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I was just wondering why most beginner clarinets are in Bb? Why flat? Were the early clarinets in such keys as Bb, Ab and Eb? I know some are in A and C but they seem the exception.
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True. However, that has nothing to do with the OP's question. I am not familiar enough with the history of the clarinet to answer with any kind of authority about my secondary instrument, but I certainly can about my primary one.Soprano sax is Bb.
Surely F nat is an 11th, and F#/Gb is an interval longer not shorter! (I counted the intervals on my piano just to be sure)
Interesting site in your signature Steve, tho a couple of links are brokenThe Bb clarinet is the easiest to handle for it's size and is the most preferred for it's tonal characteristics.
A C or Eb is pitch-wise hard to control except for experienced players and the tonal characteristic doesn't blend well with other "starter" instruments. And the tone is harder to control for a beginner.
You don't see many brand new clarinet players on an alto or bass clarinet, or even oboe or bassoon (yes, not a clarinet but they usually snag a clarinet player for these). Oboe and Bassoon requires a more advanced player in a sense. Plus how many 5th graders in the US can handle such a long instrument like a bassoon. But then over time the Bb clarinet has been the dominant instrument in bands and orchestral composers largely write for the Bb & A clarinet due to it's tonal quality. An Eb clarinet is high in it's tonal pitch but the Bb's tonal quality is preferred with the As.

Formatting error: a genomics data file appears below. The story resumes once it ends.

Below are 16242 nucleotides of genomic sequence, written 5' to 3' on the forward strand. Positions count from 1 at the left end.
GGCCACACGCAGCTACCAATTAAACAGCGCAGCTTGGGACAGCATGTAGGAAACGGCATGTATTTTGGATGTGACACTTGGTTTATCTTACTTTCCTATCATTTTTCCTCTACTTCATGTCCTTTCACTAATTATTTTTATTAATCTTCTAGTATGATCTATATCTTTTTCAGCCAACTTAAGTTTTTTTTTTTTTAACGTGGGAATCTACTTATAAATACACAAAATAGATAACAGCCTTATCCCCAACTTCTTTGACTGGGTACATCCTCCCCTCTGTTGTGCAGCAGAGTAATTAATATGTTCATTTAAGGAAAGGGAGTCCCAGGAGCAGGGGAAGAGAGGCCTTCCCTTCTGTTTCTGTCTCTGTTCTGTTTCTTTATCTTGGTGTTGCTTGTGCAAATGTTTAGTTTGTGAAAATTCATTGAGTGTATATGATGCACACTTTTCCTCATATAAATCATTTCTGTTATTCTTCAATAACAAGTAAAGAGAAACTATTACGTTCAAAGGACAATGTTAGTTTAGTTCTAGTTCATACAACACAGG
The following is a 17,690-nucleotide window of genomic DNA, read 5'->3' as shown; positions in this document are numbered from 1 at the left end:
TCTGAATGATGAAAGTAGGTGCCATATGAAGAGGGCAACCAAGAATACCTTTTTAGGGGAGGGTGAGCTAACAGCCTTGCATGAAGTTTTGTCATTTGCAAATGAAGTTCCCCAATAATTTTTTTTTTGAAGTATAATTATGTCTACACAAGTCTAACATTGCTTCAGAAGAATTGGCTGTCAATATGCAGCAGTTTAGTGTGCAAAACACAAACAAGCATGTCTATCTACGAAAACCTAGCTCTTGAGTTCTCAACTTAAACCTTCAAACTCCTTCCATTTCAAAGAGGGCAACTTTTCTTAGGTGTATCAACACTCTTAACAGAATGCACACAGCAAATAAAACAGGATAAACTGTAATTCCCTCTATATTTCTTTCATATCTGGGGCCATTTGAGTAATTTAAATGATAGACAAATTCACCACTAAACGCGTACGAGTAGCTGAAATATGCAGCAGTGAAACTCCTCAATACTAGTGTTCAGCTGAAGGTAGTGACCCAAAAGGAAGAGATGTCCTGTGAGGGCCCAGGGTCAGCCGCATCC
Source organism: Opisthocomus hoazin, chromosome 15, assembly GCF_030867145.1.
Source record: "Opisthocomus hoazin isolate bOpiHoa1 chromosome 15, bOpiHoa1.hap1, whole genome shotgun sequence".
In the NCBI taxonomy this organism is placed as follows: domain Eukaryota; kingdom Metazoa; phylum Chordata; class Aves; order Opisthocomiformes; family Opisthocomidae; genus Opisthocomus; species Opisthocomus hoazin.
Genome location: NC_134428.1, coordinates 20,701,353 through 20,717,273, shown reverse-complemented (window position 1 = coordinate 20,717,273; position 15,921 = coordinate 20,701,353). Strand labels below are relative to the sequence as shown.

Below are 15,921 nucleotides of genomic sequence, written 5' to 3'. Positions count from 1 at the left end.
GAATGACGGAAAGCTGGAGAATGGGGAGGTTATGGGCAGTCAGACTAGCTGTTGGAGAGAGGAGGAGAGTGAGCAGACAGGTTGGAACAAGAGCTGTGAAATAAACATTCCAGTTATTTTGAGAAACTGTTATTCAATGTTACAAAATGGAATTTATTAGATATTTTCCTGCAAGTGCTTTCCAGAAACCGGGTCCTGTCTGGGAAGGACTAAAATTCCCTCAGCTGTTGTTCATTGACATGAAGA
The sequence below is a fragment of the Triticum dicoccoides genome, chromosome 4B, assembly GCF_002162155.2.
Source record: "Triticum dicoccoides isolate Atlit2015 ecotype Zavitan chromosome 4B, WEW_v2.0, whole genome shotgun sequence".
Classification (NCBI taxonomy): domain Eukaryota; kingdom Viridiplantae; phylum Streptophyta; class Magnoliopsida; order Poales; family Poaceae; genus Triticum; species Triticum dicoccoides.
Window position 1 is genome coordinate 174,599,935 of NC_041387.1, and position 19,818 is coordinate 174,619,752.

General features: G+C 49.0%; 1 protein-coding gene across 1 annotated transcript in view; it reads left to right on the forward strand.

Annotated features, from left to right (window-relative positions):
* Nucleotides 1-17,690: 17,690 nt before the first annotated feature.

If you look at the clarinet family it has one of the largest spread of instruments (of course, one of our experts here will show off his saxophone line). But you can find clarinets in G, F, E, Eb, D, C, Bb, A, Ab and probably everything else if you search around long enough. Handel's 1748 Overture required D clarinets due to it's tonal characteristic that he wanted with the rest of the orchestra. And Mozart wrote some popular pieces for the Basset clarinet in A. So the writer is looking for certain tonal characteristics, they reason instruments have various flavors .. such as the tonal difference between a Cornet and a Trumpet.
One reason the alto sax is the starting instrument rather than a tenor. Just think if you starting band had 8 soprano saxophones and what that would sound like ? Or how much larger and heavier a tenor is from an alto for a young player ?
You'll note that it says "Under Construction" in the About This Site section. Steve is working on re-doing his website ATM. There is a lot of work for him to do, b/c he switched to a different server, now uses a CMS, and has a whole lot of more changes under the hood that he has to contend with.Interesting site in your signature Steve, tho a couple of links are broken
Whoops, I meant to say (minor) 13th, sorry.Surely F nat is an 11th, and F#/Gb is an interval longer not shorter! (I counted the intervals on my piano just to be sure)